Safety Product That Uses Fingerprint ID Likely To Irk Some Gun Owners
RACHEL MARTIN, HOST:
Let's turn now to the renewed debate over gun safety. Now - Detroit engineer is starting to market a device that requires fingerprint identification to unlock a gun's trigger. As Stan Jastrzebski of member station WBAA reports, the inventor is an NRA member who is more than a little wary of entering the national gun debate.
STAN JASTRZEBSKI, BYLINE: For startups considering entering the munitions market, there are many costs - not just those associated with building and marketing a product, but also social and psychological costs of wading into a fractious national gun debate.
OMER KIYANI: So as a teenager I have faced gun violence myself. Yes, I was - I really don't like talking about this.
JASTRZEBSKI: Just a few years before graduating with a Purdue University engineering degree, Omer Kiyani was struck in the face by an errant bullet as he was riding in a car with some friends.
KIYANI: So what I've done is I've used that and put it positively. And I've applied it to my life and used it as passion to develop a very elegant product.
JASTRZEBSKI: That product Identilock is a trigger lock with a fingerprint scanner on the side much like what's on many cellphones today. Speaking by Skype, Kiyani says it's important to have that scanner unlock a gun just as quickly as someone unlocks a phone.
KIYANI: I benchmarked the iPhone, and based on customer feedback we've met or exceeded it.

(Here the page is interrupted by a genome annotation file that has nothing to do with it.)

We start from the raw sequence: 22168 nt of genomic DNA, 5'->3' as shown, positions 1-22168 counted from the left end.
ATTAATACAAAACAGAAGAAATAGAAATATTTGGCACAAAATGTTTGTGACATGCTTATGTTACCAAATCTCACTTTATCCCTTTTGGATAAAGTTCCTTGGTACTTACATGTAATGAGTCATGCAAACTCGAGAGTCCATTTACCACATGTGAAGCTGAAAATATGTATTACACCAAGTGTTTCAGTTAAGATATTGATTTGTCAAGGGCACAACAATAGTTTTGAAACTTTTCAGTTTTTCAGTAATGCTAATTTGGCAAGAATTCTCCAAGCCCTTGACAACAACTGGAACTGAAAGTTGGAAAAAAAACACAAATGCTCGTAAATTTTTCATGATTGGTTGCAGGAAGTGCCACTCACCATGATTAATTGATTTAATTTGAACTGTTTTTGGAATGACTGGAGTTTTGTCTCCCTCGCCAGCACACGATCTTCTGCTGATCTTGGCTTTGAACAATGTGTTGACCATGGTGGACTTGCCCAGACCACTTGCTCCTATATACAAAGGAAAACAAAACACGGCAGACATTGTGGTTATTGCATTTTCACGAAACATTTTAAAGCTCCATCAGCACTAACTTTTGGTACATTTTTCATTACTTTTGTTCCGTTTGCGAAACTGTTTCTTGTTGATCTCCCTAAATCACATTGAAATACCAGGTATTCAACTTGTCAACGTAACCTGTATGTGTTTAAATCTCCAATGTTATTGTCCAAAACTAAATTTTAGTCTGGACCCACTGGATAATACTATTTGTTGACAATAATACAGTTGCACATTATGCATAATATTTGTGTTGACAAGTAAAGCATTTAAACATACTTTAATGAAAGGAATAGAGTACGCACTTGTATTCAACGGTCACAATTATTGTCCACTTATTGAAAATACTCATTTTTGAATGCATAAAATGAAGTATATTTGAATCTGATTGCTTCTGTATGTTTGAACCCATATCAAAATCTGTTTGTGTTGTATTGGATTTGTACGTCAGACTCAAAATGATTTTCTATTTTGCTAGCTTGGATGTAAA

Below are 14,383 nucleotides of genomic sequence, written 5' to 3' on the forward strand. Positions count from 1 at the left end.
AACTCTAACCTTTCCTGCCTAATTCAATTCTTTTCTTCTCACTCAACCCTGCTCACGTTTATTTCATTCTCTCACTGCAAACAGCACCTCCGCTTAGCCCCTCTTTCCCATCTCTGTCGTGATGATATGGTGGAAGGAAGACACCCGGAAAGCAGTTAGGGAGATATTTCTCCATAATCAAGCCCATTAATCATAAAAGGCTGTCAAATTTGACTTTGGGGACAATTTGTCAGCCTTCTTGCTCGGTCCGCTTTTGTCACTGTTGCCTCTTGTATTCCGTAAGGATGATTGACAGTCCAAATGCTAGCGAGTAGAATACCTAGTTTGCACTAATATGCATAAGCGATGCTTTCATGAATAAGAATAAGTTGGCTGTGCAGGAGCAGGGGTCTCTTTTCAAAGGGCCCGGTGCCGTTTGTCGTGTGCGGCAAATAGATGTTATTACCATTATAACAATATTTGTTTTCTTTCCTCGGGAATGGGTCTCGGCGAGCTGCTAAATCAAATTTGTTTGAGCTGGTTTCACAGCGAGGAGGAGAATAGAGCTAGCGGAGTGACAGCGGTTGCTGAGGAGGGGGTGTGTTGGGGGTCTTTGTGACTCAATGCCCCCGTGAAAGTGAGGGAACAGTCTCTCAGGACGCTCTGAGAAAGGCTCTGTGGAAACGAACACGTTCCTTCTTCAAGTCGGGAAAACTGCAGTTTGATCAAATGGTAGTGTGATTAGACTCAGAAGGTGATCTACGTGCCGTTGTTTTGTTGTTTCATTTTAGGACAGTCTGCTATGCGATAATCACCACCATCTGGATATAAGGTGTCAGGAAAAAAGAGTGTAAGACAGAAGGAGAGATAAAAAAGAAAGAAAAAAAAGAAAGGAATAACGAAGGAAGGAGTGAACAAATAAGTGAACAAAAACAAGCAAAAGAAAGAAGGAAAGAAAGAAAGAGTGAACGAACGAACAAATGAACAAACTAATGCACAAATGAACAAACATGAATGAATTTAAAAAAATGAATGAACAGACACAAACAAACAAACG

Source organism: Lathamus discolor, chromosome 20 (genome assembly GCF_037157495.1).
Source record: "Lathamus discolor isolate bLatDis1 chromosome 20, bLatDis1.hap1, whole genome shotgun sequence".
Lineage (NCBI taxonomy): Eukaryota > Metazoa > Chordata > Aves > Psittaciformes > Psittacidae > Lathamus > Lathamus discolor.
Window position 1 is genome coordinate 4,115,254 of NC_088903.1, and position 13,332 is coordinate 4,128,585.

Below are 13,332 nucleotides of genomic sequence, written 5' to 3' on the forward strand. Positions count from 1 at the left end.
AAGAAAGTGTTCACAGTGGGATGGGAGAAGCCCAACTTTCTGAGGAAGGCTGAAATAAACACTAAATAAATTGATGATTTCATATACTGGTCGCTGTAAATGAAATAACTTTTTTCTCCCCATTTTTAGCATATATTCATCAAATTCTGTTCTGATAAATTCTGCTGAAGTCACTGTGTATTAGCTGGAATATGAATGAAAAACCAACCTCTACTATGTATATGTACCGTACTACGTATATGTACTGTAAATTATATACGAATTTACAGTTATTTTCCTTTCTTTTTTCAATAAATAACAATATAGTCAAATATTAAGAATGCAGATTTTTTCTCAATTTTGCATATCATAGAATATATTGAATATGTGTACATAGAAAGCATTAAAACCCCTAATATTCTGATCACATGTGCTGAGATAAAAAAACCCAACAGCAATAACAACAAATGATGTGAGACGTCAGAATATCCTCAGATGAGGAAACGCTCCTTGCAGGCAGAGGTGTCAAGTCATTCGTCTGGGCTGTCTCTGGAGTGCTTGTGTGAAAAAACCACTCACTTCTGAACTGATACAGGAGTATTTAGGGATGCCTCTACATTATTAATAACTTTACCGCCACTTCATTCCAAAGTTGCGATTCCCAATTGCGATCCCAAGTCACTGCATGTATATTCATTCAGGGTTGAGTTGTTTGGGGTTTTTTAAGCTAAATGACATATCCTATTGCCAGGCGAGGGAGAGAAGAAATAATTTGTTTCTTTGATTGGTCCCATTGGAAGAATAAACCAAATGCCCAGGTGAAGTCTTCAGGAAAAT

JASTRZEBSKI: Kiyani says he's just an engineer trying to solve a problem, not an activist attempting to make a statement about gun safety. But his product may still irk some gun owners.
JIM LUCAS: I would be absolutely, positively, 100 percent against it.
JASTRZEBSKI: Jim Lucas serves in the Indiana House of Representatives and is a member of the NRA. He worries Identilock could fail at a critical time.
LUCAS: I'm thinking of an iPhone right now with a print reader. You know, you've got to have your finger on that thing just right for it to work.
JASTRZEBSKI: Stephen Teret, who directs the Johns Hopkins Center for Gun Policy and Research, was on a panel that awarded Kiyani seed money to help develop his invention. He says it's not the same as when gun-maker Smith & Wesson tried to build so-called smart gun technology directly into its firearms and was rebuffed by the NRA and other groups.
STEPHEN TERET: Mr. Kiyani's project may ultimately take us over that bridge to the world of smart guns.
TERET: Tim Peoples agrees. He coaches entrepreneur at the Purdue Foundry, a business incubator, and has consulted with weapons technology companies. He says despite the raging national debate, Kiyani's business might succeed because many gun owners are drawn to the newest gadgets.
TIM PEOPLES: Weapons owners are interested in the next high-tech solution to a problem.
JASTRZEBSKI: State Rep. Jim Lucas says, while that may be true for his fellow gun owners, it won't sway him.
LUCAS: Like so many other things, it looks good on paper and sounds good. But in a real-world application, I just - I wouldn't mess with it personally.
KIYANI: Kiyani's background is in engineering software delineating a bump in the road from a crash requiring an airbags split-second deployment. Some gun advocates have complained that trigger locks are intrinsically too slow and that fractions of a second count in life or death situations. Kiyani says when he hears those concerns, he often thinks about the safety of his kids.
KIYANI: I have heard some feedback that, you know, even that half a second or - is too much. I agree. But an innocent life lost is worth that half a second that you take for safety.
JASTRZEBSKI: And its safety that Kiyani says is paramount in his product, which he hopes to have on the market this year. For NPR News, I'm Stan Jastrzebski.
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